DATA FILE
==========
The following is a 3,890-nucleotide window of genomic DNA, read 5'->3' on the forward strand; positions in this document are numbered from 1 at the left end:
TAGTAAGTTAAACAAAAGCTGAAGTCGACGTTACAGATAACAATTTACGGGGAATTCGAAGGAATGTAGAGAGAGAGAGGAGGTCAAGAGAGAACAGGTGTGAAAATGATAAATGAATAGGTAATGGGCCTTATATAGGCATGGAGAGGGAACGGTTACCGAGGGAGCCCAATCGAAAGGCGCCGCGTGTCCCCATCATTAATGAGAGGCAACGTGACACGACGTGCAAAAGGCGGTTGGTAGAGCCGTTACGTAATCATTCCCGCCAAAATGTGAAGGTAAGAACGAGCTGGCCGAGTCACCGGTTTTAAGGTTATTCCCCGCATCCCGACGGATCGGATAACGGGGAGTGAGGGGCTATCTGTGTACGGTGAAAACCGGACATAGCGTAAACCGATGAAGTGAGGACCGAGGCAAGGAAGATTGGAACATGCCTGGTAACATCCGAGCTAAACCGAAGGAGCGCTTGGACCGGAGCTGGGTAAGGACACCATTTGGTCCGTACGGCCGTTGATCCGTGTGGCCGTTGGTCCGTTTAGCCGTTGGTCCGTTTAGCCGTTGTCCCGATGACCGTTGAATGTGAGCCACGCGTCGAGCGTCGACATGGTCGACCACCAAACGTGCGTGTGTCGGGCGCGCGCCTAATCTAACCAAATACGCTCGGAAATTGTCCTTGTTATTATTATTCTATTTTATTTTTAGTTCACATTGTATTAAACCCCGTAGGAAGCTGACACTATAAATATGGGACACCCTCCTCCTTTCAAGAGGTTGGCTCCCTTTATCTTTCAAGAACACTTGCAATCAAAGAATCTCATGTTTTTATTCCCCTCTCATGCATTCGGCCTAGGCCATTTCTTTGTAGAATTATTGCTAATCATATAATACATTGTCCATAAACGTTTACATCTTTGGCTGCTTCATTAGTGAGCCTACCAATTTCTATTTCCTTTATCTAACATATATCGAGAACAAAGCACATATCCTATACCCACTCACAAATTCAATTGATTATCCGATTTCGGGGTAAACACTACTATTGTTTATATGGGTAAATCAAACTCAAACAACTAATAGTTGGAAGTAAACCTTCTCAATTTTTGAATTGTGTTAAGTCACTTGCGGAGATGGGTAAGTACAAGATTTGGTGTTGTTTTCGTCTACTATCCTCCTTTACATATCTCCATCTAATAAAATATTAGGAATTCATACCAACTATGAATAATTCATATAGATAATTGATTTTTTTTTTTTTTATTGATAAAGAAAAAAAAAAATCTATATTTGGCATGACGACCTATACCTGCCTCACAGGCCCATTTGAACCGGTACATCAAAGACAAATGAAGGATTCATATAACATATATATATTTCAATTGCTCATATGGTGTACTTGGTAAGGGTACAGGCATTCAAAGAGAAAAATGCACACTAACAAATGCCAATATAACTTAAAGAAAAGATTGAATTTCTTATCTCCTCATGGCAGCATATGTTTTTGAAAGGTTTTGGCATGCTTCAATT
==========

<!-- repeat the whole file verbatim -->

The following is a 3,890-nucleotide window of genomic DNA, read 5'->3' on the forward strand; positions in this document are numbered from 1 at the left end:
TAGTAAGTTAAACAAAAGCTGAAGTCGACGTTACAGATAACAATTTACGGGGAATTCGAAGGAATGTAGAGAGAGAGAGGAGGTCAAGAGAGAACAGGTGTGAAAATGATAAATGAATAGGTAATGGGCCTTATATAGGCATGGAGAGGGAACGGTTACCGAGGGAGCCCAATCGAAAGGCGCCGCGTGTCCCCATCATTAATGAGAGGCAACGTGACACGACGTGCAAAAGGCGGTTGGTAGAGCCGTTACGTAATCATTCCCGCCAAAATGTGAAGGTAAGAACGAGCTGGCCGAGTCACCGGTTTTAAGGTTATTCCCCGCATCCCGACGGATCGGATAACGGGGAGTGAGGGGCTATCTGTGTACGGTGAAAACCGGACATAGCGTAAACCGATGAAGTGAGGACCGAGGCAAGGAAGATTGGAACATGCCTGGTAACATCCGAGCTAAACCGAAGGAGCGCTTGGACCGGAGCTGGGTAAGGACACCATTTGGTCCGTACGGCCGTTGATCCGTGTGGCCGTTGGTCCGTTTAGCCGTTGGTCCGTTTAGCCGTTGTCCCGATGACCGTTGAATGTGAGCCACGCGTCGAGCGTCGACATGGTCGACCACCAAACGTGCGTGTGTCGGGCGCGCGCCTAATCTAACCAAATACGCTCGGAAATTGTCCTTGTTATTATTATTCTATTTTATTTTTAGTTCACATTGTATTAAACCCCGTAGGAAGCTGACACTATAAATATGGGACACCCTCCTCCTTTCAAGAGGTTGGCTCCCTTTATCTTTCAAGAACACTTGCAATCAAAGAATCTCATGTTTTTATTCCCCTCTCATGCATTCGGCCTAGGCCATTTCTTTGTAGAATTATTGCTAATCATATAATACATTGTCCATAAACGTTTACATCTTTGGCTGCTTCATTAGTGAGCCTACCAATTTCTATTTCCTTTATCTAACATATATCGAGAACAAAGCACATATCCTATACCCACTCACAAATTCAATTGATTATCCGATTTCGGGGTAAACACTACTATTGTTTATATGGGTAAATCAAACTCAAACAACTAATAGTTGGAAGTAAACCTTCTCAATTTTTGAATTGTGTTAAGTCACTTGCGGAGATGGGTAAGTACAAGATTTGGTGTTGTTTTCGTCTACTATCCTCCTTTACATATCTCCATCTAATAAAATATTAGGAATTCATACCAACTATGAATAATTCATATAGATAATTGATTTTTTTTTTTTTTATTGATAAAGAAAAAAAAAAATCTATATTTGGCATGACGACCTATACCTGCCTCACAGGCCCATTTGAACCGGTACATCAAAGACAAATGAAGGATTCATATAACATATATATATTTCAATTGCTCATATGGTGTACTTGGTAAGGGTACAGGCATTCAAAGAGAAAAATGCACACTAACAAATGCCAATATAACTTAAAGAAAAGATTGAATTTCTTATCTCCTCATGGCAGCATATGTTTTTGAAAGGTTTTGGCATGCTTCAATT